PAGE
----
The Last Goodbye

Directed by Alex Timbers

Written by:
Josh Baxt
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And I’ve seen your flag on the marble arch
And Love is not a victory march
It’s a cold and it’s a broken Hallelujah

If you ever wondered whether the world needs a rock opera rendition of “Romeo and Juliet,” then “The Last Goodbye” is here to tell you: yes, it does.

By combining one of Shakespeare’s most beloved plays with Jeff Buckley’s music, the show simultaneously doubles-down on tragedy, celebrates the works of both artists and takes a deep, emotional plunge into love and loss. It’s a stirring experience.

Set in Verona, Romeo and Juliet are the children of two warring families, the Montagues and Capulets. When they fall in love, the two must navigate this deadly feud.

Throughout the show, Shakespeare’s immortal verse is punctuated by Buckley’s soulful music. These could be jarring transitions but they work beautifully, at times toggling repeatedly between Buckley and Shakespeare in the same scene. The end result is a deeper investment in the main characters and their intense need for each other.

The combination of old and new is even further accentuated by the show’s flashy style: Sexy, brash, aggressive, joyful, gut-wrenching—all the characteristics of teenagers in love for the first time. Sonya Tayeh’s choreography ranges from rambunctious to feral to passionate, with the occasional nod to “West Side Story.”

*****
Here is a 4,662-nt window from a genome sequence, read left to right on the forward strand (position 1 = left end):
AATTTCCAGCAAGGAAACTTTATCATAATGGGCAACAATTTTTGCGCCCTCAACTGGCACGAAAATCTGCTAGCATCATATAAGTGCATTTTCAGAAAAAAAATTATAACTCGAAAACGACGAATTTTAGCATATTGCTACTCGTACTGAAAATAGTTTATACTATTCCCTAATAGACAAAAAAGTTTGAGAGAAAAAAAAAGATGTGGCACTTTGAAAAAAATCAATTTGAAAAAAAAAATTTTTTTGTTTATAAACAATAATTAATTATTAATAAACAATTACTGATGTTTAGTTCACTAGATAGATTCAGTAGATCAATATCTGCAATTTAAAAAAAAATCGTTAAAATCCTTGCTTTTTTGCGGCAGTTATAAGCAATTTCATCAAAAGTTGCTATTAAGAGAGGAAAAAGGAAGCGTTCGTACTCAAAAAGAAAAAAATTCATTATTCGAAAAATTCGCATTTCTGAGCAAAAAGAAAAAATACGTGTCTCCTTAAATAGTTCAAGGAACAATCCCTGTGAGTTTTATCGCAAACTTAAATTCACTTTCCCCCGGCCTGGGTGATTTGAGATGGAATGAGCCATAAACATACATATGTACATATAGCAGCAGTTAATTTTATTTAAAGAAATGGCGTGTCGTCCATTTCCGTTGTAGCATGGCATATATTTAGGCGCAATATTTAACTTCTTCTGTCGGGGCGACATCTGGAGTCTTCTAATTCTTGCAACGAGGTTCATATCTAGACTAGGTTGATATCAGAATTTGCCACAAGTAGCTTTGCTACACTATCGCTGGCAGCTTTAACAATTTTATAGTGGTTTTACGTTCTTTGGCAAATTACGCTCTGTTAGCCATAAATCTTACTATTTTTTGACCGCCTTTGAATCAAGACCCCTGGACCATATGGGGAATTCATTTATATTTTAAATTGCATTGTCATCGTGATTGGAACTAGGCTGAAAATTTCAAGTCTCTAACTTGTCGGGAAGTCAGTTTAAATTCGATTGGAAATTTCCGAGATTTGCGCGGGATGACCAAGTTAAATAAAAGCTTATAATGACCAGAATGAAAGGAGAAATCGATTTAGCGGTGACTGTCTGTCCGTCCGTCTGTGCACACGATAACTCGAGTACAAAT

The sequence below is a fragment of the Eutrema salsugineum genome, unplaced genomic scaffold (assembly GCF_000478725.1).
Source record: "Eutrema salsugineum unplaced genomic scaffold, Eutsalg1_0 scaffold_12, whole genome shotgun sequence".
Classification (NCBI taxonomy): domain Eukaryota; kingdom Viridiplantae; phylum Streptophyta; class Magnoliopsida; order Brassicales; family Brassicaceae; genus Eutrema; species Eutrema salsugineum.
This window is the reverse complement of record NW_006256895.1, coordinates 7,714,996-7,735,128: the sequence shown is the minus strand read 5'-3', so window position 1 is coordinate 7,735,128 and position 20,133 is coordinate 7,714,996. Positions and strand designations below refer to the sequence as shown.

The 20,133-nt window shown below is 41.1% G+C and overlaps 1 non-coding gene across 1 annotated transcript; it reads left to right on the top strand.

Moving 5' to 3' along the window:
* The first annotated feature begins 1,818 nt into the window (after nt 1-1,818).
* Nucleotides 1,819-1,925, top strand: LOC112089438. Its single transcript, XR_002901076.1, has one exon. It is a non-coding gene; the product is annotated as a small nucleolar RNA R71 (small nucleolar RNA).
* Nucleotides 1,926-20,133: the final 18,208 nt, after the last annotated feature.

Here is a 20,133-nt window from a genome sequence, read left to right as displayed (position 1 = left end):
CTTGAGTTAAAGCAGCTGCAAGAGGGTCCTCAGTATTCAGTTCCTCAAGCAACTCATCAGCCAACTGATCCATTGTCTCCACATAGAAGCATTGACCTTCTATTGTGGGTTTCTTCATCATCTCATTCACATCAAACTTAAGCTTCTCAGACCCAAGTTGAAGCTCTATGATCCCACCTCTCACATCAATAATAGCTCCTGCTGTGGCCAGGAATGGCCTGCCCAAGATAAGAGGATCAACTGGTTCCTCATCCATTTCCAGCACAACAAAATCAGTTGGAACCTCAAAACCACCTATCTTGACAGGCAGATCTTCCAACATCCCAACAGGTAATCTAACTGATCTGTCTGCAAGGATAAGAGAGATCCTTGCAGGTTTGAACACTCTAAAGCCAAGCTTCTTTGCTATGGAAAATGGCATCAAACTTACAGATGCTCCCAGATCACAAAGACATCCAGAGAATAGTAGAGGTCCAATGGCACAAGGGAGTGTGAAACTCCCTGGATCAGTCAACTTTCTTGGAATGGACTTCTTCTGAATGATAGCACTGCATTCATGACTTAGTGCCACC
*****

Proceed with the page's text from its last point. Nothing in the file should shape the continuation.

The costumes combine a version of gangland chic, for the young toughs, with more martial attire for their elders. The set is large and foreboding, the band, loud and exciting. And, like any good rock concert, there is subtle interplay between the audience and the players, an implicit acknowledgment that something exceptionally cool is happening.

This is a show with big appetites: A technically difficult attempt to fuse classical drama, modern music and contemporary dance. Somehow director Alex Timbers keeps all the plates in the air, moving the story rapidly and finding the emotional core.

Even better, the cast is completely invested. During the fights, dances, lovemaking and everything else, there’s a clear sense that each character is seizing the moment. This is especially true of Mercutio (Hale Appleman), of the Montagues and Tybalt (Jeremy Woodard) of the Capulets. For them, young as they are, the feud is more party than war.

Amidst this mayhem Romeo (Jay Armstrong Johnson) and Juliet (Talisa Friedman) dodge competing gangs to be together. The show thrives on their chemistry, making it easy to dread the final outcome. We want them to live forever.

We don’t get that, but we do get Benvolio (Brandon Gill) singing ” Hallelujah,” Leonard Cohen’s iconic hymn made famous by Buckley. A cathartic moment in an exceptional show.

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